• B29C47/00Extrusion moulding, i.e. expressing the moulding material through a die or nozzle which imparts the desired form; Apparatus therefor
    • B29C47/0009Extrusion moulding, i.e. expressing the moulding material through a die or nozzle which imparts the desired form; Apparatus therefor characterised by the shape of the articles
    • BPERFORMING OPERATIONS; TRANSPORTING
    • B29WORKING OF PLASTICS; WORKING OF SUBSTANCES IN A PLASTIC STATE, IN GENERAL
    • B29KINDEXING SCHEME ASSOCIATED WITH SUBCLASSES B29B, B29C OR B29D, RELATING TO MOULDING MATERIALS
    • B29K2105/00Condition, form or state of moulded material or of the material to be shaped
    • B29K2105/06Condition, form or state of moulded material or of the material to be shaped containing reinforcements, fillers or inserts
    • BPERFORMING OPERATIONS; TRANSPORTING
    • B29WORKING OF PLASTICS; WORKING OF SUBSTANCES IN A PLASTIC STATE, IN GENERAL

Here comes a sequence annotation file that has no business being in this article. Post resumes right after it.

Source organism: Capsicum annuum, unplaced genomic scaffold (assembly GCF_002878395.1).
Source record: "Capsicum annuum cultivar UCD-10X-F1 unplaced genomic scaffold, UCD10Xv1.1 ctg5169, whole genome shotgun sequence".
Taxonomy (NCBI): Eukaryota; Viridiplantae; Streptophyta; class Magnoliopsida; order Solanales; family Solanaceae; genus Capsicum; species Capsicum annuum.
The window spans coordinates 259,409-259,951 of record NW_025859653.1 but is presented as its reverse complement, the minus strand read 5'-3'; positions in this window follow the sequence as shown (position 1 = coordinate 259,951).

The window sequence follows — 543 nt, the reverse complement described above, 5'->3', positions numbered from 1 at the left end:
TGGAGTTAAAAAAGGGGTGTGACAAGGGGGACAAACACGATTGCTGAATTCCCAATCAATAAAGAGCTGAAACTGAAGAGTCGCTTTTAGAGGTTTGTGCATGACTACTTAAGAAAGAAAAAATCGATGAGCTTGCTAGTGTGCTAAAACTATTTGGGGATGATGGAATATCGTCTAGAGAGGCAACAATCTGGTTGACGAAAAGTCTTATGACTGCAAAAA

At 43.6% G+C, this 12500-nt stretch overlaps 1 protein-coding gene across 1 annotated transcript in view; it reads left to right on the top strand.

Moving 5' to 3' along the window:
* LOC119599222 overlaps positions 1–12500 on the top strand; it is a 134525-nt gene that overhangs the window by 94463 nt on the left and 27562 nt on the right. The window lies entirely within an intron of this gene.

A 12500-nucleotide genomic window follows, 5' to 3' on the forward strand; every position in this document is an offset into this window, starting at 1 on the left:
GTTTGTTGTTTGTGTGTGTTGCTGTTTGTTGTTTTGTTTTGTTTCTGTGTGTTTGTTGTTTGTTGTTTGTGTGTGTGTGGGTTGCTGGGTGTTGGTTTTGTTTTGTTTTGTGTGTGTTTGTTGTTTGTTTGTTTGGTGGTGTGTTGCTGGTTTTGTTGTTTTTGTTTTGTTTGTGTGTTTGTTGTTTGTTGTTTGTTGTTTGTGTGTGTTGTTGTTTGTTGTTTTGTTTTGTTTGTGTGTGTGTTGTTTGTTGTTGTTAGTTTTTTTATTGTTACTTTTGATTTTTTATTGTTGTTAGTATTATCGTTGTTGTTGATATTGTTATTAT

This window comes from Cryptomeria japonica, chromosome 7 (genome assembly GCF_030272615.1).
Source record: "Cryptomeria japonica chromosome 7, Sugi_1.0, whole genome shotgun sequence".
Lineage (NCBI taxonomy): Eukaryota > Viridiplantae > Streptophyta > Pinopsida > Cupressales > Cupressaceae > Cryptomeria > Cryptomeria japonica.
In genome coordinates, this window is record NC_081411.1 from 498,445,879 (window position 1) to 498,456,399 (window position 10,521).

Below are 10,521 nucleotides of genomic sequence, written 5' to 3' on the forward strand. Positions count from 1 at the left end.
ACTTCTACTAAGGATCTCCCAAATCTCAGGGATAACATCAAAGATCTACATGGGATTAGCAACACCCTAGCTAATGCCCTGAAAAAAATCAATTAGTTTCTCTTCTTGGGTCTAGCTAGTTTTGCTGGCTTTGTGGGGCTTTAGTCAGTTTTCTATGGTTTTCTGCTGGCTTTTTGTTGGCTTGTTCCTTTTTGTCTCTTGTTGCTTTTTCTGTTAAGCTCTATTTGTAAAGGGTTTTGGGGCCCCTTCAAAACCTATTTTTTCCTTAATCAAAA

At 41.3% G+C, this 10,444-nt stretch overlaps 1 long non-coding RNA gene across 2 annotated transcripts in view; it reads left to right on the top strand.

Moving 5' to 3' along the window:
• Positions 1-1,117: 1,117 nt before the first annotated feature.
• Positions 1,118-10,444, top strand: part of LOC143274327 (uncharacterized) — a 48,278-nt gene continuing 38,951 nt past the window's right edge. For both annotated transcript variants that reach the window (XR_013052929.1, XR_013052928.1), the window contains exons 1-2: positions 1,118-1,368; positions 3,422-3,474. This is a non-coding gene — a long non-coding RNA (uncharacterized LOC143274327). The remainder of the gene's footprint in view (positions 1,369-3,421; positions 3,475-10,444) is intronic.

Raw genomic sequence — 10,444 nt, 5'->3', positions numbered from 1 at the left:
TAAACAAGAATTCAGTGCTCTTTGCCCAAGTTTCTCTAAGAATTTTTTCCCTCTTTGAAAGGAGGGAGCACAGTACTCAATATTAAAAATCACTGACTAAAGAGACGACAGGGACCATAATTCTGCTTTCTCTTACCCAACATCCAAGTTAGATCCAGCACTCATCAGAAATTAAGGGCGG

• B29KINDEXING SCHEME ASSOCIATED WITH SUBCLASSES B29B, B29C OR B29D, RELATING TO MOULDING MATERIALS
    • B29K2105/00Condition, form or state of moulded material or of the material to be shaped
    • B29K2105/06Condition, form or state of moulded material or of the material to be shaped containing reinforcements, fillers or inserts
    • B29K2105/12Condition, form or state of moulded material or of the material to be shaped containing reinforcements, fillers or inserts of short lengths, e.g. chopped filaments, staple fibres, bristles

Abstract

A method is described for the extrusion of a mixture of a water-based latex emulsion, fibers and fillers.

Description

This is a continuation-in-part of our copending application, Ser. No. 381,721, filed July 23, 1973 now abandoned.

This invention relates to a novel process for extruding rigid plastic products and particularly to extruding an aqueous mixture of latex, reinforcing fibers and fine filler material.